Fossils of Europe’s last panda species discovered in Bulgaria

Scientists have discovered the ancient European cousins of the modern giant panda, which may have been Europe’s last.

Fossilized teeth originally found in the 1970s in Bulgaria have been found to belong to a close relative of the modern giant panda.

The new species has been named Agriarctos nikolovi in honour of the palaeontologist who originally catalogued the fossils.

This animal is thought to have inhabited the forested wetlands of Bulgaria around six million years ago. Scientists believe it is currently the last known and ‘most evolved’ European giant panda.

Unearthed from the bowels of the Bulgarian National Museum of Natural History, the two fossils of teeth provided new evidence of a relative of the modern giant panda. Unlike today’s iconic black and white bear however, it was not reliant on purely bamboo.

‘Although not a direct ancestor of the modern genus of the giant panda, it is its close relative,’ explained the Museum’s Professor Nikolai Spassov, whose findings were published in the Journal of Vertebrate Paleontology.

‘This discovery shows how little we still know about ancient nature and demonstrates also that historic discoveries in paleontology can lead to unexpected results, even today,’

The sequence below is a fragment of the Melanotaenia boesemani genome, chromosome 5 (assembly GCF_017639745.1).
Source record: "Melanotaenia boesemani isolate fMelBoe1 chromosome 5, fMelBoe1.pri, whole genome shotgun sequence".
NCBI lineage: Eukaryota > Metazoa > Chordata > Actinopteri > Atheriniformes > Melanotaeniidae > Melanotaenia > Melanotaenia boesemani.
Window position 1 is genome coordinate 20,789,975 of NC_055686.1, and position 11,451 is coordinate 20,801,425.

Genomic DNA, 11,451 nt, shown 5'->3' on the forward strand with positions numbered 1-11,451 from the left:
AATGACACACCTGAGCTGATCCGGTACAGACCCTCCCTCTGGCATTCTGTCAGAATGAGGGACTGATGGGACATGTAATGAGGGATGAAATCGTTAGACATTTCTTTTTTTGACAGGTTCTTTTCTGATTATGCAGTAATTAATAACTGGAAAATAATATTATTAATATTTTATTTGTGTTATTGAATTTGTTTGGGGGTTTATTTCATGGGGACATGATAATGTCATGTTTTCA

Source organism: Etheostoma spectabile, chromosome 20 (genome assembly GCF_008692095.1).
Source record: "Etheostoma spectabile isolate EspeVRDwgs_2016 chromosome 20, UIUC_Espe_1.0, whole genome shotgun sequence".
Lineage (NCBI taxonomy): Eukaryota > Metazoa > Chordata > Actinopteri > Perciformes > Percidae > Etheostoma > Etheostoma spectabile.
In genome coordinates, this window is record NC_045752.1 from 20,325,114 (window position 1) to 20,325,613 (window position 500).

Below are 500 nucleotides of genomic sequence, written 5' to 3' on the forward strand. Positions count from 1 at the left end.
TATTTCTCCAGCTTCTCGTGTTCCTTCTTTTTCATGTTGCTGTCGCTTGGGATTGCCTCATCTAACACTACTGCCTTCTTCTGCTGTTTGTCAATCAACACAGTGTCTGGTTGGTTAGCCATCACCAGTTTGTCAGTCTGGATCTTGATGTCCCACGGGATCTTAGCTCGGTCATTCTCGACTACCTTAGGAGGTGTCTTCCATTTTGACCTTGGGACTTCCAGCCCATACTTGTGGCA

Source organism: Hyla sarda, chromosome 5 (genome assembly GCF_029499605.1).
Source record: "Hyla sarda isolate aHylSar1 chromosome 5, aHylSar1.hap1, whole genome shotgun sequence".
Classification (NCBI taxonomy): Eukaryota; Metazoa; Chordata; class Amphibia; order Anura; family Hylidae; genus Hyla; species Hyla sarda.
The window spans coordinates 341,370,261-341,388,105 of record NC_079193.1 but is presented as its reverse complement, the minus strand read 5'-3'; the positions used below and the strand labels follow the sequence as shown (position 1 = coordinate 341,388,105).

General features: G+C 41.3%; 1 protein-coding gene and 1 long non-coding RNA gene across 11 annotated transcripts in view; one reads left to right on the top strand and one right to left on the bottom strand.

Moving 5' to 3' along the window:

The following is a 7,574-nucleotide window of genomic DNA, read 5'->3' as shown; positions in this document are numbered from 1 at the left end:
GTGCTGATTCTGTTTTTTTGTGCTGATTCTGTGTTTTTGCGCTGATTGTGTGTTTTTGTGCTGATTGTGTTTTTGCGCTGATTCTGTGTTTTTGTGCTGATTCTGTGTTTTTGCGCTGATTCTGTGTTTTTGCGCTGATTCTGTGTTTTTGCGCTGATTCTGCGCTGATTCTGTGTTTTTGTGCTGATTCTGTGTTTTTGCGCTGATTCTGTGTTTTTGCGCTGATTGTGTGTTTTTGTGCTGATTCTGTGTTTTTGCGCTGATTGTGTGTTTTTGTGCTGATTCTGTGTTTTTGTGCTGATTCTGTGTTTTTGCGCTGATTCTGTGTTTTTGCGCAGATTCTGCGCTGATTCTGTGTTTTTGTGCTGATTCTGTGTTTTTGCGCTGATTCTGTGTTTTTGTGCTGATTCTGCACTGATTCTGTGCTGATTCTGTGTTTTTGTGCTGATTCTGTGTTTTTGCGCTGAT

‘They had only one label written vaguely by hand,’ said Professor Spassov. ‘It took me many years to figure out what the locality was and what its age was. Then it also took me a long time to realize that this was an unknown fossil giant panda,’

The coal deposits in which the teeth were found suggest that this ancient panda inhabited forested, swampy regions where it likely consumed a largely vegetarian diet.

Fossils of the staple grass that sustains the modern panda are rare in the European fossil record and the cusps of the teeth do not appear strong enough to crush the woody stems.

Instead, it likely fed on softer plant materials — aligning with the general trend toward increased reliance on plants in this group’s evolutionary history.

Sharing their environment with other large predators likely drove the giant panda lineage toward vegetarianism.

‘The likely competition with other species, especially carnivores and presumably other bears, explains the closer food specialization of giant pandas to vegetable food in humid forest conditions,’ said Professor Spassov.

The paper speculates that the A. nikolovi’s teeth provided ample defence against predators. In addition, the canines are comparable in size to those of the modern panda, suggesting that they belonged to a similarly sized or only slightly smaller animal.

The authors propose that the animal could have become extinct as a result of climate change when the Mediterranean basin dried up, significantly altering the surrounding terrestrial environments.

The group is thought to have developed in Europe and then headed to Asia, where the ancestors of another genus, Ailurarctos, developed. These early pandas may then have later evolved into Ailuropoda — the modern giant panda.

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